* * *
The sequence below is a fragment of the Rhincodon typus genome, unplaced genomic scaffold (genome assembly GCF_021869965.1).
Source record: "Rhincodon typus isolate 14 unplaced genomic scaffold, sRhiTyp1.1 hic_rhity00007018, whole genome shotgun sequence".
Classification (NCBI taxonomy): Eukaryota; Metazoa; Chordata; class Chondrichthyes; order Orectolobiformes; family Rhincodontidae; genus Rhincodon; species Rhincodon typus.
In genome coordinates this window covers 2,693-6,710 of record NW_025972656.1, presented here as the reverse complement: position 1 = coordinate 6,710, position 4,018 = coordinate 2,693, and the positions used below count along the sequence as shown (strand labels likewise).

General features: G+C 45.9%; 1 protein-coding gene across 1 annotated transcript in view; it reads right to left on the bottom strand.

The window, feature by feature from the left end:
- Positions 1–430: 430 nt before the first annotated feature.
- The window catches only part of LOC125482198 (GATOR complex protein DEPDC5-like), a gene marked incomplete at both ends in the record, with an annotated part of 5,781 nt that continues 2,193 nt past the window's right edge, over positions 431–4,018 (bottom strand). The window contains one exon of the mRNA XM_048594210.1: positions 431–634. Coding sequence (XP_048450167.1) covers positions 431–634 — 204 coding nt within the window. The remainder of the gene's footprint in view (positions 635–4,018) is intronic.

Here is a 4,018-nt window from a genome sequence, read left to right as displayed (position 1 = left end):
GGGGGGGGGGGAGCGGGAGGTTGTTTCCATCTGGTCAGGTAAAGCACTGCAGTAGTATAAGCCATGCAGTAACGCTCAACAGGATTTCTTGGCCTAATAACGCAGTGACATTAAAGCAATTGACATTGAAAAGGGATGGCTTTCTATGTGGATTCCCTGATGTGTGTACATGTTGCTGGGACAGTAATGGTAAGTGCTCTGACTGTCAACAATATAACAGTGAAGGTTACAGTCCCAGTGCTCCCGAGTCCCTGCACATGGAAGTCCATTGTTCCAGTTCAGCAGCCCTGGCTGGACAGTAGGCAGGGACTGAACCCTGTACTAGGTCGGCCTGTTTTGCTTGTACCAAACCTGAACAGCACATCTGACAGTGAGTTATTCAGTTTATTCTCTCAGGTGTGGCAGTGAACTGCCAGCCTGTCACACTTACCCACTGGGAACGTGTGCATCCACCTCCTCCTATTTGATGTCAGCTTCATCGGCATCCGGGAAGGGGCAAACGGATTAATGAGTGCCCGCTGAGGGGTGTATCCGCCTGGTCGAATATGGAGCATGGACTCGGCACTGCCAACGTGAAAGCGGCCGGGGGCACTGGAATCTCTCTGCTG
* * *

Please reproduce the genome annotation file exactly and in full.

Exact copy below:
The sequence below is a fragment of the Rhincodon typus genome, unplaced genomic scaffold (genome assembly GCF_021869965.1).
Source record: "Rhincodon typus isolate 14 unplaced genomic scaffold, sRhiTyp1.1 hic_rhity00007018, whole genome shotgun sequence".
Classification (NCBI taxonomy): Eukaryota; Metazoa; Chordata; class Chondrichthyes; order Orectolobiformes; family Rhincodontidae; genus Rhincodon; species Rhincodon typus.
In genome coordinates this window covers 2,693-6,710 of record NW_025972656.1, presented here as the reverse complement: position 1 = coordinate 6,710, position 4,018 = coordinate 2,693, and the positions used below count along the sequence as shown (strand labels likewise).

General features: G+C 45.9%; 1 protein-coding gene across 1 annotated transcript in view; it reads right to left on the bottom strand.

The window, feature by feature from the left end:
- Positions 1–430: 430 nt before the first annotated feature.
- The window catches only part of LOC125482198 (GATOR complex protein DEPDC5-like), a gene marked incomplete at both ends in the record, with an annotated part of 5,781 nt that continues 2,193 nt past the window's right edge, over positions 431–4,018 (bottom strand). The window contains one exon of the mRNA XM_048594210.1: positions 431–634. Coding sequence (XP_048450167.1) covers positions 431–634 — 204 coding nt within the window. The remainder of the gene's footprint in view (positions 635–4,018) is intronic.

Here is a 4,018-nt window from a genome sequence, read left to right as displayed (position 1 = left end):
GGGGGGGGGGGAGCGGGAGGTTGTTTCCATCTGGTCAGGTAAAGCACTGCAGTAGTATAAGCCATGCAGTAACGCTCAACAGGATTTCTTGGCCTAATAACGCAGTGACATTAAAGCAATTGACATTGAAAAGGGATGGCTTTCTATGTGGATTCCCTGATGTGTGTACATGTTGCTGGGACAGTAATGGTAAGTGCTCTGACTGTCAACAATATAACAGTGAAGGTTACAGTCCCAGTGCTCCCGAGTCCCTGCACATGGAAGTCCATTGTTCCAGTTCAGCAGCCCTGGCTGGACAGTAGGCAGGGACTGAACCCTGTACTAGGTCGGCCTGTTTTGCTTGTACCAAACCTGAACAGCACATCTGACAGTGAGTTATTCAGTTTATTCTCTCAGGTGTGGCAGTGAACTGCCAGCCTGTCACACTTACCCACTGGGAACGTGTGCATCCACCTCCTCCTATTTGATGTCAGCTTCATCGGCATCCGGGAAGGGGCAAACGGATTAATGAGTGCCCGCTGAGGGGTGTATCCGCCTGGTCGAATATGGAGCATGGACTCGGCACTGCCAACGTGAAAGCGGCCGGGGGCACTGGAATCTCTCTGCTG